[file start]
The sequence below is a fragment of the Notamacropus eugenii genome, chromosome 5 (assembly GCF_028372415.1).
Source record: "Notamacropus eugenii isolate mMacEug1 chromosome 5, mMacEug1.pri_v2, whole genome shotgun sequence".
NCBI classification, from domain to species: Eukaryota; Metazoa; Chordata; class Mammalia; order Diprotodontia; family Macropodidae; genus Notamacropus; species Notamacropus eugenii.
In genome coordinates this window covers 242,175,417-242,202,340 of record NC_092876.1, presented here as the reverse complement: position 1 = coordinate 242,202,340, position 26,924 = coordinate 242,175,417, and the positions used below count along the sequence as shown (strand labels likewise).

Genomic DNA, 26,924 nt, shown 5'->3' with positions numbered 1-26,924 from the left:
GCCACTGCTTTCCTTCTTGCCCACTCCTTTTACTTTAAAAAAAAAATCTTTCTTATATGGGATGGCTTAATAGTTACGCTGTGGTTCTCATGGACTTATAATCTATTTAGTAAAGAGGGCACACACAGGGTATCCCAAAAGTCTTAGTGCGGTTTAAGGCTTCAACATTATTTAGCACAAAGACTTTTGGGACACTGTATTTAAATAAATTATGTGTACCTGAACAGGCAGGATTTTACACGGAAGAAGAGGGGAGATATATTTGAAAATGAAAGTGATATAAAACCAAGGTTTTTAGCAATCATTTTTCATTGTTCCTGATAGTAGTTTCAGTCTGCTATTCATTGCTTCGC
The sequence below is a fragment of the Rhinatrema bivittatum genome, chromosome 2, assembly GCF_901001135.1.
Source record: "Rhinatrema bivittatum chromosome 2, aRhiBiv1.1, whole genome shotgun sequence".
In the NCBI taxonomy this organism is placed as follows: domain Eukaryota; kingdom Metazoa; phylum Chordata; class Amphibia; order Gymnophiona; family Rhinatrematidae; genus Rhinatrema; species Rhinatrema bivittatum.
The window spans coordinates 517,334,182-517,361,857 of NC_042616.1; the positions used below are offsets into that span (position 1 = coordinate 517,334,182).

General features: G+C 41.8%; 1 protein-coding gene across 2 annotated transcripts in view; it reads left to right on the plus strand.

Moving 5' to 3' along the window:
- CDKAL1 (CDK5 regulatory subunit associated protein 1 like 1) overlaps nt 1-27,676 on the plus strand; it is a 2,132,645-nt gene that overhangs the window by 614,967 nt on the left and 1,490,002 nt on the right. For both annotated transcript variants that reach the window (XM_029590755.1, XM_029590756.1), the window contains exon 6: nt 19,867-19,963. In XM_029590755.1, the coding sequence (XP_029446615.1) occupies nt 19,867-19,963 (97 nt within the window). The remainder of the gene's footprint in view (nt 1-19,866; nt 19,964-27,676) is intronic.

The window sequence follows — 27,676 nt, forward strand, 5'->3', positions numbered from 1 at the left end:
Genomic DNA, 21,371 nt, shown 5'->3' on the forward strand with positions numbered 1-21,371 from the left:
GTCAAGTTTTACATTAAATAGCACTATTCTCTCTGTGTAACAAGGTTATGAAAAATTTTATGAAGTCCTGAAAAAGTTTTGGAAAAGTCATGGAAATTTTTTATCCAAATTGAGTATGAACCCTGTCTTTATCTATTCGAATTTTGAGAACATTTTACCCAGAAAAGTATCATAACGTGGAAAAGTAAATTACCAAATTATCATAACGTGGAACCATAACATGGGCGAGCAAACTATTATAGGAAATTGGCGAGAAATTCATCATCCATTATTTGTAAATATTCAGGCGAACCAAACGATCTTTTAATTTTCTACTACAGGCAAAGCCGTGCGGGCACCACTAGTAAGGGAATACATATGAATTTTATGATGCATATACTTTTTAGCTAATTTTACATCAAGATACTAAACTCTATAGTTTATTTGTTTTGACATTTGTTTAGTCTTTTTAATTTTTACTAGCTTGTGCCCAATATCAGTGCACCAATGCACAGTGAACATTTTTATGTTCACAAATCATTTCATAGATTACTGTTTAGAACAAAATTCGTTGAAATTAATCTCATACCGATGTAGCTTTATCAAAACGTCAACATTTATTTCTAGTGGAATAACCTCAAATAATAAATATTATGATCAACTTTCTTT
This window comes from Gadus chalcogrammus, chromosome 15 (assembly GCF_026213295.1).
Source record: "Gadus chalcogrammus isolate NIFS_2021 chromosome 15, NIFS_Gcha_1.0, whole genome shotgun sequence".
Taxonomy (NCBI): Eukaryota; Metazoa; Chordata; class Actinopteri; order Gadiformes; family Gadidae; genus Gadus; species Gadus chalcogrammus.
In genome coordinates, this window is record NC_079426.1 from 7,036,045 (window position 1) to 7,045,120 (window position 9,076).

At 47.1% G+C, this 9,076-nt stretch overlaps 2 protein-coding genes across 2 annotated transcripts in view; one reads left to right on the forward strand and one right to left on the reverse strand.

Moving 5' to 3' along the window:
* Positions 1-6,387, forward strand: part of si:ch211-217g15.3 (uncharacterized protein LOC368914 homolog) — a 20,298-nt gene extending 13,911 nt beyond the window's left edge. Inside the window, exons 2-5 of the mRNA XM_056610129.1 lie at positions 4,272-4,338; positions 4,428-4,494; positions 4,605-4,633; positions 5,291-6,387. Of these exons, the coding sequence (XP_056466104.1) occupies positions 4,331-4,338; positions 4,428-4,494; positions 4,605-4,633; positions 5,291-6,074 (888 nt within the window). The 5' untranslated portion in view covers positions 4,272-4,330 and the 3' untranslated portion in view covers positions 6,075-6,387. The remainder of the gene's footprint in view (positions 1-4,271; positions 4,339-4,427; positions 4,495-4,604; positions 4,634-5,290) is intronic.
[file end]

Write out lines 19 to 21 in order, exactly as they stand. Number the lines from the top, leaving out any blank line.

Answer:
Taxonomy (NCBI): Eukaryota; Metazoa; Chordata; class Actinopteri; order Gadiformes; family Gadidae; genus Gadus; species Gadus chalcogrammus.
In genome coordinates, this window is record NC_079426.1 from 7,036,045 (window position 1) to 7,045,120 (window position 9,076).

At 47.1% G+C, this 9,076-nt stretch overlaps 2 protein-coding genes across 2 annotated transcripts in view; one reads left to right on the forward strand and one right to left on the reverse strand.